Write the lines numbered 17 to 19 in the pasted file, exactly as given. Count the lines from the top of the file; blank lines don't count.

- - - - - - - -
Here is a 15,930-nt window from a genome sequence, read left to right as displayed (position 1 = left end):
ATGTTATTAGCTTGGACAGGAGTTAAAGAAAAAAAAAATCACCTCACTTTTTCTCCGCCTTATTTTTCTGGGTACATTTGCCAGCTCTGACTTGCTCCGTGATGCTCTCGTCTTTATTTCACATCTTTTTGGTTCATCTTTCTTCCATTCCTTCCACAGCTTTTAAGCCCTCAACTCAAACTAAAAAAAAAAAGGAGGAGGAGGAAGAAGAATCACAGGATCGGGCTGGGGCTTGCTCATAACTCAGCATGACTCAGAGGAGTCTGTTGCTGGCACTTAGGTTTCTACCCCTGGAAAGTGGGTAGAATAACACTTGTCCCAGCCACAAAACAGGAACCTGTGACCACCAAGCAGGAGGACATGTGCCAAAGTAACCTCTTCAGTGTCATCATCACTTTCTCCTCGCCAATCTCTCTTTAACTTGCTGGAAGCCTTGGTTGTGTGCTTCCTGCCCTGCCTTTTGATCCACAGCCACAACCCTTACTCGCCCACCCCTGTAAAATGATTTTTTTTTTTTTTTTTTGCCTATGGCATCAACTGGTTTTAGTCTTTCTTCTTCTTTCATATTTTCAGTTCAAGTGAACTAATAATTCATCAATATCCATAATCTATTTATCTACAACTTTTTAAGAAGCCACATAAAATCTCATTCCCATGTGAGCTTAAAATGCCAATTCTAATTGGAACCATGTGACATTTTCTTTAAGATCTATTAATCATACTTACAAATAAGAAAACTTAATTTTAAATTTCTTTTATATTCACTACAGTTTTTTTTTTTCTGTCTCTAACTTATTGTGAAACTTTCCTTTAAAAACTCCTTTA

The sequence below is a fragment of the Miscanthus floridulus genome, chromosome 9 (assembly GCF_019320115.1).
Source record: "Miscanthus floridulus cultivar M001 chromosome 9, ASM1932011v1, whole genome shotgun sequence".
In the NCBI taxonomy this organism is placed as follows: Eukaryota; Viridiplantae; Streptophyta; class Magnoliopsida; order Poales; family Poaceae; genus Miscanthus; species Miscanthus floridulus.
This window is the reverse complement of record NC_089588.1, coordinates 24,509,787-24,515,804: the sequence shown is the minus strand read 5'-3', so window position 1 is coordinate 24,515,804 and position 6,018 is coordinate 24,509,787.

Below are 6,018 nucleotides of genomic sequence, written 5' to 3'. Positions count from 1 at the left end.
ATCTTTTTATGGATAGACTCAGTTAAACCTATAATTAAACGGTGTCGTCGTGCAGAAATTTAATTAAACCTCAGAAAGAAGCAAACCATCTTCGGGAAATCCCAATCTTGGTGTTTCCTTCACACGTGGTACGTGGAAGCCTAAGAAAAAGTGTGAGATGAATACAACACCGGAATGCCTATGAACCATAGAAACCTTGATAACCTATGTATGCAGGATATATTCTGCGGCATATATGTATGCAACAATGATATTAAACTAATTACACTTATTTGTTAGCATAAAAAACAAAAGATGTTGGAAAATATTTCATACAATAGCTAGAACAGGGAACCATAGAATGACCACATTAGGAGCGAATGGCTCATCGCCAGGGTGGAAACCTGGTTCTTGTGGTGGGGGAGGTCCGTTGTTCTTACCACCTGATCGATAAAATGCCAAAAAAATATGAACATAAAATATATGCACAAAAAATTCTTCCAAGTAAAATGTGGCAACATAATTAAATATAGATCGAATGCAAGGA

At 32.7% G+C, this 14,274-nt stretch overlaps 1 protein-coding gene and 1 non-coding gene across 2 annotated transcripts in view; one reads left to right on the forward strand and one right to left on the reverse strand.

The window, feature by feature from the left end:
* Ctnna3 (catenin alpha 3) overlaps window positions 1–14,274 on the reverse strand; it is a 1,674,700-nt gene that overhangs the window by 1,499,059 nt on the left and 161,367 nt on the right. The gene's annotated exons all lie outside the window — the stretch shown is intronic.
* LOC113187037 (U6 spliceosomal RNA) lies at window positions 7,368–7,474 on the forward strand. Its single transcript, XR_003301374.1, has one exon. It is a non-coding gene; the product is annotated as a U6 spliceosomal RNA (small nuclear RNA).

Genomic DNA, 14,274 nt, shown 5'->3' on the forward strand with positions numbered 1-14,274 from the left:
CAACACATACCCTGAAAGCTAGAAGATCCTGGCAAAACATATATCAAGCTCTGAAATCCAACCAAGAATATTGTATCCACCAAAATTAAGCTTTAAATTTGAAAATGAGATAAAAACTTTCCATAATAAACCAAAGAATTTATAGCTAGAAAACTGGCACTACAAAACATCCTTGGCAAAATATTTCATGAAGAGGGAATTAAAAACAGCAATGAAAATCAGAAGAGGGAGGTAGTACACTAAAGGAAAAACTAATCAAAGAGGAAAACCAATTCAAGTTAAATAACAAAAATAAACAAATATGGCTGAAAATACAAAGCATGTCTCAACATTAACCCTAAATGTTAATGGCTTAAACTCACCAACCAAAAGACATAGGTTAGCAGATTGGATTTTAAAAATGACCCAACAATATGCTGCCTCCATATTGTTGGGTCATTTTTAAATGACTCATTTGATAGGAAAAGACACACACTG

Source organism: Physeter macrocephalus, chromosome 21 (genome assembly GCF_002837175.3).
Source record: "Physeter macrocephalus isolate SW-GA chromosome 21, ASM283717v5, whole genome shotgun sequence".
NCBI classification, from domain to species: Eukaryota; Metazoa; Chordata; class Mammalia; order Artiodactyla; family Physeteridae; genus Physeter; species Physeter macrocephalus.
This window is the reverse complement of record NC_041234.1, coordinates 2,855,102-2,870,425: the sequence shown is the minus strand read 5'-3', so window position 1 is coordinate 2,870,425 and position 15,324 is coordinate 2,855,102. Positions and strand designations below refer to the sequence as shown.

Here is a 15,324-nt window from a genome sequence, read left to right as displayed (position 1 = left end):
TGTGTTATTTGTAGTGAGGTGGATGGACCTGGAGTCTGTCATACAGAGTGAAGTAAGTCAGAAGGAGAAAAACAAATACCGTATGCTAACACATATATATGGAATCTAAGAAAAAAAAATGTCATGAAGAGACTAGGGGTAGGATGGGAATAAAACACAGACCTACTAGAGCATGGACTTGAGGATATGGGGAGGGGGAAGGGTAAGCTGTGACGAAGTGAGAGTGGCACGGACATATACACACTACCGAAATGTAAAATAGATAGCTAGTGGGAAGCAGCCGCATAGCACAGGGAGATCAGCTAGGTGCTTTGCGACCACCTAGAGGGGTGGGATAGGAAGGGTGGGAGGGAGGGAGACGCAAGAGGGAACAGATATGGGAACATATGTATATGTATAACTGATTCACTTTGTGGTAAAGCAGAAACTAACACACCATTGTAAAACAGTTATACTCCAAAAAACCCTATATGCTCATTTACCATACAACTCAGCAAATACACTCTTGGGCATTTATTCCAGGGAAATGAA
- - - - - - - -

NCBI classification, from domain to species: Eukaryota; Metazoa; Chordata; class Mammalia; order Artiodactyla; family Physeteridae; genus Physeter; species Physeter macrocephalus.
This window is the reverse complement of record NC_041234.1, coordinates 2,855,102-2,870,425: the sequence shown is the minus strand read 5'-3', so window position 1 is coordinate 2,870,425 and position 15,324 is coordinate 2,855,102. Positions and strand designations below refer to the sequence as shown.

Here is a 15,324-nt window from a genome sequence, read left to right as displayed (position 1 = left end):